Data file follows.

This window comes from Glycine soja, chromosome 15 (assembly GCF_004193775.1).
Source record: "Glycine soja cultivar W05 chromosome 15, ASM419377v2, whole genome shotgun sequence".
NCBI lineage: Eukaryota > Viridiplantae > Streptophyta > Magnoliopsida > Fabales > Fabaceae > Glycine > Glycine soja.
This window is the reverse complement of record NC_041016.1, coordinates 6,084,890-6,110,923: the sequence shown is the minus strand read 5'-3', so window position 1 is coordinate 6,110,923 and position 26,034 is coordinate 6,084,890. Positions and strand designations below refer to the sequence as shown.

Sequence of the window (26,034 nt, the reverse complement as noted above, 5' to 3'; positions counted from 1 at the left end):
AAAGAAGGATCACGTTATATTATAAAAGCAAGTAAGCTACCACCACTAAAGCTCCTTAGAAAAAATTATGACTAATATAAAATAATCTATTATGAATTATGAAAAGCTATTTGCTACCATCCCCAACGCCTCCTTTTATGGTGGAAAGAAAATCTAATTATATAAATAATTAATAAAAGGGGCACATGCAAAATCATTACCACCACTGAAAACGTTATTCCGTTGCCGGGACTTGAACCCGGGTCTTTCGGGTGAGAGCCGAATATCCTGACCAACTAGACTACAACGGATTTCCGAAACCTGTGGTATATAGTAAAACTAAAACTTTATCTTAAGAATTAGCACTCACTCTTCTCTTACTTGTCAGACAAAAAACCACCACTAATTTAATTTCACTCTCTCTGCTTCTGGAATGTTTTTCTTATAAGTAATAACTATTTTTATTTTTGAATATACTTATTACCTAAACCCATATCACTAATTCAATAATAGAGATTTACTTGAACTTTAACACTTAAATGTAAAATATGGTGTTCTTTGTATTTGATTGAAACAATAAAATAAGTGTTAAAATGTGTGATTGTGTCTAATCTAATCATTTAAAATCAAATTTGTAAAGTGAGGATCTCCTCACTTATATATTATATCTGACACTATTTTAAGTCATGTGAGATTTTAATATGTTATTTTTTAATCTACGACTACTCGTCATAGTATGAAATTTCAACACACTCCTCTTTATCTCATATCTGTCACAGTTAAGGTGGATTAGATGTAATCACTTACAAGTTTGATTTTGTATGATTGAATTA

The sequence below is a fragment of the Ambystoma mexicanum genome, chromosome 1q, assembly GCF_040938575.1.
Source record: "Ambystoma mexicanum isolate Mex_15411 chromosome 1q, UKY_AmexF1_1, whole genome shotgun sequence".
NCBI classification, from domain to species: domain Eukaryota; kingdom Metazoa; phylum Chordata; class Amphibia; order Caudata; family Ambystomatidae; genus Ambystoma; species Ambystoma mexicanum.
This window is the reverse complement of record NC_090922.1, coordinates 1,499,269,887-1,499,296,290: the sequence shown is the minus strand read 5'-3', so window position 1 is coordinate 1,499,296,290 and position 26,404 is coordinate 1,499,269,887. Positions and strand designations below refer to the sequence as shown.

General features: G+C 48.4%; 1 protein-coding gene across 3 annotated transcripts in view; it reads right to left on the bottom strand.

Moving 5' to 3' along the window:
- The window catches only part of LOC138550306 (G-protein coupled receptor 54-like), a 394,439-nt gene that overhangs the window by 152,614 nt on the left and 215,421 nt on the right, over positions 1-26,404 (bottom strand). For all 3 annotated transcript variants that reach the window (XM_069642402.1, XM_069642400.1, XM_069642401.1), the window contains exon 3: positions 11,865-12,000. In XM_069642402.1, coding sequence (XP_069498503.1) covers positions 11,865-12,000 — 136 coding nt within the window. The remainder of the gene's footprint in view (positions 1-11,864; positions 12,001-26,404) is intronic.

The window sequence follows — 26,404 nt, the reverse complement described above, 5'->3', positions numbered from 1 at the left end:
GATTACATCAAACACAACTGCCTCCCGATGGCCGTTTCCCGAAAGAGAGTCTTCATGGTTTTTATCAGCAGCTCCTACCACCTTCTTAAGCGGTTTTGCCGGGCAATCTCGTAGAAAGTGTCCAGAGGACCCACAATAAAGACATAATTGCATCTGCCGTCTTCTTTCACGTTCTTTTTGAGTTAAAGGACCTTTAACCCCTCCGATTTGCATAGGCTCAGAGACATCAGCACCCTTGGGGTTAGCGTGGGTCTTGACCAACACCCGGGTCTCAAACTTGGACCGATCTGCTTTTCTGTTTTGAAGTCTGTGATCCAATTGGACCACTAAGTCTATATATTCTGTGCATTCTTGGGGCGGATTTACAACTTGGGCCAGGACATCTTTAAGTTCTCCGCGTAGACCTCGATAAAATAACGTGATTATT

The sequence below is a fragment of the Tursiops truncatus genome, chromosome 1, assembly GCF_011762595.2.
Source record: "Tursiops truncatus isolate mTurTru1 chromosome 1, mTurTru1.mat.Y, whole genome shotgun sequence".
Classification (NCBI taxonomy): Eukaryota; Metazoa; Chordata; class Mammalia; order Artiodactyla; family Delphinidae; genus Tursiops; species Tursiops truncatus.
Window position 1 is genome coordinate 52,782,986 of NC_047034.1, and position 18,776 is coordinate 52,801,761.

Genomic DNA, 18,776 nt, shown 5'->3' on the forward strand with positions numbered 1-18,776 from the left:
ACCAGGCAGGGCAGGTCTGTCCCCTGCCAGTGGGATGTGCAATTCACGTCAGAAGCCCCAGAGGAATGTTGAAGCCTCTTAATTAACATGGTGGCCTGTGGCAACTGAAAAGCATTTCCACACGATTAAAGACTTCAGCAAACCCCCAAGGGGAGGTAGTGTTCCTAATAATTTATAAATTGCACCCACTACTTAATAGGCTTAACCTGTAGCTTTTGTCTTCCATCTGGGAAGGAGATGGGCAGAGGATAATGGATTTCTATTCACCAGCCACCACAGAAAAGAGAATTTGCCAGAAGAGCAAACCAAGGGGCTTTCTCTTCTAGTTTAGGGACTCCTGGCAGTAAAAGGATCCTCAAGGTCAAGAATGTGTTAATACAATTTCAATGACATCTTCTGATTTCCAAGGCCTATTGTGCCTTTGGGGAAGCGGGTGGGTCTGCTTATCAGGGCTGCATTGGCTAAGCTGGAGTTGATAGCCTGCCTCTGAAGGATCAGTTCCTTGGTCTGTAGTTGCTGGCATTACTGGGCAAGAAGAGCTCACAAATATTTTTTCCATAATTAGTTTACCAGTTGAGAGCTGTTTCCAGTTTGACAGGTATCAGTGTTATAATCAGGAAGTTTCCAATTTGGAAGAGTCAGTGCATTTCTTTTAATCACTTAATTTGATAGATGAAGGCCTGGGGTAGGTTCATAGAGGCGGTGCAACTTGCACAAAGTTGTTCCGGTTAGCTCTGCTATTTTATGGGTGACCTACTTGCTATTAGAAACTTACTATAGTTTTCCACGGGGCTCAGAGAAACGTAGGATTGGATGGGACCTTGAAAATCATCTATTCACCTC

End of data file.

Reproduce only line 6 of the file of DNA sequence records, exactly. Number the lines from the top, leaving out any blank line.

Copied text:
AAAGAAGGATCACGTTATATTATAAAAGCAAGTAAGCTACCACCACTAAAGCTCCTTAGAAAAAATTATGACTAATATAAAATAATCTATTATGAATTATGAAAAGCTATTTGCTACCATCCCCAACGCCTCCTTTTATGGTGGAAAGAAAATCTAATTATATAAATAATTAATAAAAGGGGCACATGCAAAATCATTACCACCACTGAAAACGTTATTCCGTTGCCGGGACTTGAACCCGGGTCTTTCGGGTGAGAGCCGAATATCCTGACCAACTAGACTACAACGGATTTCCGAAACCTGTGGTATATAGTAAAACTAAAACTTTATCTTAAGAATTAGCACTCACTCTTCTCTTACTTGTCAGACAAAAAACCACCACTAATTTAATTTCACTCTCTCTGCTTCTGGAATGTTTTTCTTATAAGTAATAACTATTTTTATTTTTGAATATACTTATTACCTAAACCCATATCACTAATTCAATAATAGAGATTTACTTGAACTTTAACACTTAAATGTAAAATATGGTGTTCTTTGTATTTGATTGAAACAATAAAATAAGTGTTAAAATGTGTGATTGTGTCTAATCTAATCATTTAAAATCAAATTTGTAAAGTGAGGATCTCCTCACTTATATATTATATCTGACACTATTTTAAGTCATGTGAGATTTTAATATGTTATTTTTTAATCTACGACTACTCGTCATAGTATGAAATTTCAACACACTCCTCTTTATCTCATATCTGTCACAGTTAAGGTGGATTAGATGTAATCACTTACAAGTTTGATTTTGTATGATTGAATTA